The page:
Q&A With Cramer and Cuban
In this segment, Cramer and Mark Cuban took time to answer questions from some of the Hoosiers in the audience. Kyle from Indiana wanted to know how Cramer went from a beat reporter in Florida to Wall Street legend. For those of you who haven’t read Confessions of a Street Addict (shame, shame), here’s the story:
Cramer was in Tallahassee covering Florida State University football when he was unlucky enough to be living next to the sorority house made famous by serial killer Ted Bundy. It was a harrowed journey through journalism until he landed back at Harvard, where he’d earned his undergraduate degree, for law school. It was during his time there that he realized he had a talent for picking stocks. A friend, Marty Peretz, gave him a chunk of money to invest and the rest is history.
“I’m very lucky,” Cramer says. “I’m in a lot of places at the right time. And I think you can never underestimate how important luck is.”
Matt from Indianapolis wanted to know if Cramer and Cuban had secrets of success to share with those students who are about to graduate. Cuban’s answer: Find that thing you love. And if you don’t find it on the first, second or third try – keep searching until you do. Once that happens, get to work, he said.
“You don’t have to have all the answers when you graduate,” Cuban told the audience at Assembly Hall. “You don’t have to have the final job that you’re going to spend the rest of your life with. Don’t be afraid to take chances … you’ve got nothing to lose, so go for it.”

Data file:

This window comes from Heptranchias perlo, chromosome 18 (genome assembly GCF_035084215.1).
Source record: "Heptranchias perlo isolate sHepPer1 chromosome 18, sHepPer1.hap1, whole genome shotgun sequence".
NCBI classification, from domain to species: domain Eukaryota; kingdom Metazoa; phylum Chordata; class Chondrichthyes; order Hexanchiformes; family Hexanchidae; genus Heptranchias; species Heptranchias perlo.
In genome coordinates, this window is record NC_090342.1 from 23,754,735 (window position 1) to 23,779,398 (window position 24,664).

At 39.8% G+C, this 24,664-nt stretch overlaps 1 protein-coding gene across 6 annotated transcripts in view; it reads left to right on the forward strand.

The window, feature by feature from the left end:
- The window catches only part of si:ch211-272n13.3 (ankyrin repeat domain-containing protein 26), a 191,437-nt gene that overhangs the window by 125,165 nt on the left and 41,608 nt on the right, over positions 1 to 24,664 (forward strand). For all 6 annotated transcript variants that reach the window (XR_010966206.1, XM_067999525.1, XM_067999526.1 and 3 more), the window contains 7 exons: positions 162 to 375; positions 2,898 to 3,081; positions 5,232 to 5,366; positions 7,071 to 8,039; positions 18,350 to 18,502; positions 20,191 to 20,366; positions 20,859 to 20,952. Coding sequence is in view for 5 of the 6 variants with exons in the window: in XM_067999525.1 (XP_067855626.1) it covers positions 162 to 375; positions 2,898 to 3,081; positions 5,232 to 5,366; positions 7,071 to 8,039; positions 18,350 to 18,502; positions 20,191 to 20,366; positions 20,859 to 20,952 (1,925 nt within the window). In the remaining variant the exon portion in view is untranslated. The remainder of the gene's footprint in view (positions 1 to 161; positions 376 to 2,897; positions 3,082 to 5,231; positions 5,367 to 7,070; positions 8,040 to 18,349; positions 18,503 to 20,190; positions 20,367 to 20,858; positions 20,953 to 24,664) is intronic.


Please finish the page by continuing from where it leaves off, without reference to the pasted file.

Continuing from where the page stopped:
What about those YouTube comments, Bailey from Chicago asked? “It was never a question of whether YouTube was popular or not,” Cuban answered, explaining why he thought YouTube, now owned by Google , was going to be sued into oblivion for copyright infringements. “It’s really easy for anybody here to create a really popular site if you steal all the content you can steal.”
YouTube has been sued by Viacom and other people, Cuban said, and they can’t lock down licensing deals. The bright side of the situation is that Google has so much money it can handle the lawsuits, and they won’t hurt the company or the stock, he says.
Cramer asked whether the new video site in the works from News Corp. and NBC Universal (CNBC’s parent company) will overtake YouTube, but Cuban didn’t think so. YouTube’s biggest threat is the courts, he said. One of the most important things the NewsCorp.-NBC Univeral site will do is offer a platform for advertisers. Google Video and YouTube can’t offer that.
Finally, given Cuban’s success during the dot-com era, it only makes sense that Rob from Indiana would ask what the next big thing on the web is. Cramer answered first, saying that “the web is making TV small the way TV made radio small … and I think your generation knows it better than mine.” Cramer says companies should be putting people in their 20s in high-level positions because the older executives are missing the boat.
In typical maverick style, Cuban took a different approach. He said the web is old news. “The internet’s nothing new,” Cuban said. “It’s like electricity used to be a big deal.” Budding entrepreneurs should “go find the next thing.”
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